MENTAL HEALTH

WHO warns of depression, anxiety after virus pandemic

Report says front line health-care workers, will heavily be affected.

In Summary
  • WHO warns that specific population groups are at particular risk of Covid-19-related psychological distress.
  • Countries risk a massive increase in mental health conditions in the coming months.

The World Health Organization has called on countries to contribute substantial investment to avert a mental health crisis after the Covid-19 pandemic.

A policy brief on the Covid-19 and mental health issued by the WHO on Thursday warned that specific population groups are at particular risk of Covid-19-related psychological distress.

The report said that front line health-care workers, faced with heavy workloads, life-or-death decisions, and risk of infection, will heavily be affected.

 
 

“Children and adolescents are also at risk since they will have difficulties concentrating, as well as irritability, restlessness and nervousness,” the report published on the WHO website said.

“Stay-at-home measures have come with a heightened risk of children witnessing or suffering violence and abuse. Children with disabilities, children in crowded settings and those who live and work on the streets are particularly vulnerable."

The global health body called for collective responsibility of governments and civil society, with the support of the whole UN System warning that a failure to take people’s emotional well-being seriously will lead to long-term social and economic costs to society.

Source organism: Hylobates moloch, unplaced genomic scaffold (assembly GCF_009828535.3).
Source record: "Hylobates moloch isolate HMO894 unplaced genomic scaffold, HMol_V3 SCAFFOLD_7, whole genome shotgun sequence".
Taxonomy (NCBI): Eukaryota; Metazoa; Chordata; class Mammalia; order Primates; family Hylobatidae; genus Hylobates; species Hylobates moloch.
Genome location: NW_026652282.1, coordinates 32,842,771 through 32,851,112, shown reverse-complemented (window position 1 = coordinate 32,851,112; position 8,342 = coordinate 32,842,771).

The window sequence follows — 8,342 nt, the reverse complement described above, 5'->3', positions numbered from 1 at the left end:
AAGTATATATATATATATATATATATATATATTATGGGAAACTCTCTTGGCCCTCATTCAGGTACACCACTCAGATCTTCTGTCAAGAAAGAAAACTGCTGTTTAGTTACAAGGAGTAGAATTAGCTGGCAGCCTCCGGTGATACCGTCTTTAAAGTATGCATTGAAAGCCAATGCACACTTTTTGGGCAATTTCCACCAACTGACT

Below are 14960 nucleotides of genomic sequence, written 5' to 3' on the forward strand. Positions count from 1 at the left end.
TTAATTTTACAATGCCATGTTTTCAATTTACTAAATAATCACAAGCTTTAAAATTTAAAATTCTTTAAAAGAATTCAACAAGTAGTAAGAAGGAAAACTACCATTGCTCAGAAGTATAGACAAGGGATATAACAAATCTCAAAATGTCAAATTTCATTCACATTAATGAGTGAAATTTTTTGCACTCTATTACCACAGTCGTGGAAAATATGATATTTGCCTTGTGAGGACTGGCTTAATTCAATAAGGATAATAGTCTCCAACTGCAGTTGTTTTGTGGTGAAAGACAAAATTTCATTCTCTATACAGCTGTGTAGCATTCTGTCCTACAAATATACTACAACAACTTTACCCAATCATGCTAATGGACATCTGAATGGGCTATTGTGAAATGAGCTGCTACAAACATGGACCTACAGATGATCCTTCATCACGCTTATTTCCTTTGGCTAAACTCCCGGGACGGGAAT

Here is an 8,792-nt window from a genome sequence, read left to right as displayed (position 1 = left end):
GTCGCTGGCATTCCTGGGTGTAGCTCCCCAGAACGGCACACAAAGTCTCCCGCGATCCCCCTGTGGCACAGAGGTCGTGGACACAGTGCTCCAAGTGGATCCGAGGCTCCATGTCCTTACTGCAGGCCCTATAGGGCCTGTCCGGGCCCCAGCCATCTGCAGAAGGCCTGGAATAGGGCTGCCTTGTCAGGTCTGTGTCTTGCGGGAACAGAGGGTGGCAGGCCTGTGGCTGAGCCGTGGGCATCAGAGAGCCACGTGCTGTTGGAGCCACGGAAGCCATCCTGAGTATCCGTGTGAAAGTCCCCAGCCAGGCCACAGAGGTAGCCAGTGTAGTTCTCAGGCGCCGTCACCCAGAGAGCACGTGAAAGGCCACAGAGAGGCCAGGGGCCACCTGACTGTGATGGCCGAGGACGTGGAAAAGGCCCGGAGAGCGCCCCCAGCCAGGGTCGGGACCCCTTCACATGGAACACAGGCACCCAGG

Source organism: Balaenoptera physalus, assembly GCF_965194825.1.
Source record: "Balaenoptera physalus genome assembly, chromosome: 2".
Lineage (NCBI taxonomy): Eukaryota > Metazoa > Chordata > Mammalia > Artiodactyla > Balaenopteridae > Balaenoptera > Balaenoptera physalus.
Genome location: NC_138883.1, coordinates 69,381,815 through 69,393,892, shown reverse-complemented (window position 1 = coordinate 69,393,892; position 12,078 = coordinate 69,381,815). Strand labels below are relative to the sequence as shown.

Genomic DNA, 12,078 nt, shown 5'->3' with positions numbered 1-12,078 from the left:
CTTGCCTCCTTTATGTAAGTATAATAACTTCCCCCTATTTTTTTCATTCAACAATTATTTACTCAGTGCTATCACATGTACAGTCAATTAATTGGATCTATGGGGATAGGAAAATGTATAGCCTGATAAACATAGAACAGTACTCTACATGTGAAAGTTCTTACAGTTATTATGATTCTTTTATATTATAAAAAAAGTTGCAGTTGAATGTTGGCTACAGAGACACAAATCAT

WHO called on countries to urgently increase investment in services for mental health or risk a massive increase in mental health conditions in the coming months.

“The impact of the pandemic on people’s mental health is already extremely concerning,” WHO Director-General  Tedros Ghebreyesus said.

“Social isolation, fear of contagion, and loss of family members is compounded by the distress caused by loss of income and often employment.”

The report said that there was already an increase in symptoms of depression and anxiety in a number of countries.

 
 

“A study in Ethiopia, in April 2020, reported a three-fold increase in the prevalence of symptoms of depression compared to estimates from Ethiopia before the epidemic,” the report added.

Other groups that are at particular risk are women, particularly those who are juggling home-schooling, working from home and household tasks, older persons and people with pre-existing mental health conditions.

“A study carried out with young people with a history of mental health needs living in the UK reports that 32 per cent of them agreed that the pandemic had made their mental health much worse,” the report said.

The report said an increase in alcohol consumption is another area of concern for mental health experts.

WHO said the increase in people in need of mental health or psychosocial support has been compounded by the interruption to physical and mental health services in many countries.

In addition to the conversion of mental health facilities into care facilities for people with Covid-19, care systems have been affected by mental health staff being infected with the virus and the closing of face-to-face services.

Community services, such as self-help groups for alcohol and drug dependence, have, in many countries, been unable to meet for several months. 

“It is now crystal clear that mental health needs must be treated as a core element of our response to and recovery from the COVID-19 pandemic,” Ghebreyesus said.


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